Cost of living scams on the increase and set to get worse

Reports are coming thick and fast reporting a drastic increase in scams targeting the general public using cost of living, energy and discounts.

High Street banks and Citizens Advice are calling for people to be aware of a range of scams.

Scams include phishing emails supposedly from energy companies or Ofgem, WhatsApp messages from relatives who need help paying for a new phone, emails from the Department of Work and Pensions telling you to apply for cost of living payments and others.

As always when things get tough, scammers seek to benefit from it.

You don’t need us to tell you how tough these times are, but we are going to highlight some particular scams and what to do about them.

Energy companies or Ofgem

Given the energy situation right now, there’s an obvious nervousness about what the future holds. This gives scammers an edge as messages around energy costs are emotional and sidestep the rational side of our brain.

One scam doing the rounds is purportedly from Ofgem, the energy regulator.

It asks you to apply for a pair of energy rebates of around £700. The email looks convincing but some have said it is dated 2020.

Ofgem isn’t sending emails like this. They regulate the energy companies, they don’t get involved in the rebate scheme.

WhatsApp messages to help family members

Another scam doing the rounds right now is a WhatsApp scam. You’ll receive a message from an unrecognised number purporting to be from a family member.

The message says they lost their phone or were mugged and need you to send them some money to buy a new phone. They are borrowing a phone right now, hence the unknown number.

This is another very convincing scam that uses emotion to try to sidestep the logical side of the brain. It is apparently proving very successful.

Top tips to avoid the worst cost of living scams

If you or your staff are receiving messages or emails that aren’t being filtered by your systems, train everyone to spot them.

Here are some things to look out for:

Spelling and grammar – Some scam messages look really good, while others have obvious errors. Look for things that just don’t ‘feel’ right like informal greetings, wrong names, wrong dates or poor layout.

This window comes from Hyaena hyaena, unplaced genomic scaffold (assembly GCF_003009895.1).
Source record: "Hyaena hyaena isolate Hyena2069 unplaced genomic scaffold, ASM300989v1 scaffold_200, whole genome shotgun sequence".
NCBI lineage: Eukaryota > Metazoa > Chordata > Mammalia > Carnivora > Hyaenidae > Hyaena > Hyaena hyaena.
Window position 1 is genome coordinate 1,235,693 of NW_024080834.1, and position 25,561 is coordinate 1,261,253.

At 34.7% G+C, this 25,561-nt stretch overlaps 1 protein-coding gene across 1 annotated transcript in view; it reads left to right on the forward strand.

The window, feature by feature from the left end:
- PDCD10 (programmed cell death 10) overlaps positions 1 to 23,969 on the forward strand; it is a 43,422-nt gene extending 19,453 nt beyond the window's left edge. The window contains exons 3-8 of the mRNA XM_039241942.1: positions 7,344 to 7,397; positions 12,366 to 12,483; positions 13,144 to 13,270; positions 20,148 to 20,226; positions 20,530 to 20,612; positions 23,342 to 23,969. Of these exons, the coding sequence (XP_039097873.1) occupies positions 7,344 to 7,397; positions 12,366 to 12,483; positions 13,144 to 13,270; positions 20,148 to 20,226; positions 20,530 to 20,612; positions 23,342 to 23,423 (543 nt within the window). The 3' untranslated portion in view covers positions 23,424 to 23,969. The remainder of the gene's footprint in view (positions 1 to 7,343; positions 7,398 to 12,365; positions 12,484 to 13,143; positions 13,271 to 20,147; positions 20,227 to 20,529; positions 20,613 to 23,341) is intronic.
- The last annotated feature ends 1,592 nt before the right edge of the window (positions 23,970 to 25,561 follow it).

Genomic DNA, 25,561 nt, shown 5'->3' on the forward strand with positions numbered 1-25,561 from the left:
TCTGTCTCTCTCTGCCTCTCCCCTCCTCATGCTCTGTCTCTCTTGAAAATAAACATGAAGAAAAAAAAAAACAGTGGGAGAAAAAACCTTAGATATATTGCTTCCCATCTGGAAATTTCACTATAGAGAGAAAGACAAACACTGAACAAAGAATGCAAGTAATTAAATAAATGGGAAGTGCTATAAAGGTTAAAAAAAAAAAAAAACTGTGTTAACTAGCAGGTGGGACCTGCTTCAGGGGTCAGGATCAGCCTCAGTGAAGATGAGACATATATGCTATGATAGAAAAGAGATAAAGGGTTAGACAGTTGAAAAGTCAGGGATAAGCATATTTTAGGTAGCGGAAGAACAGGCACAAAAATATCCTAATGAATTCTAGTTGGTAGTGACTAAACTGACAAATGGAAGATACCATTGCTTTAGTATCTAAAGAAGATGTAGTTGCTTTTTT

Unknown numbers or email addresses – We receive hundreds of emails a day at work and at home, but we’ll recognise the vast majority of them. Ignore any messages that request information that your team doesn’t recognise. You can always follow up directly with the supposed sender via other channels to verify.

Attachments – Businesses send attachments all the time, but we recognise them or the sender. If a message gets through your filters with an attachment, train staff to never open it if they are unsure of the sender or the contents.

Offers that are simply too good – If an offer sounds too good to be true, it probably is. Use the same principles you would in business, at work or at home to decide whether an offer sounds legitimate or not.

Most of all, remind staff that most organisations won’t email directly from unknown email addresses or call them from unknown numbers.

If in doubt, delete the message and follow up with the organisation directly through another channel.

If it’s important, the organisation will get in touch another way.

For energy scams, most discounts are being applied automatically, so there’s no need to give bank details or personal details to any organisation, whoever they are.

If your email filters aren’t capturing email scams or filtering out junk, perhaps it’s time to look at an alternative solution. Contact one of our team to see how hosted email can help!

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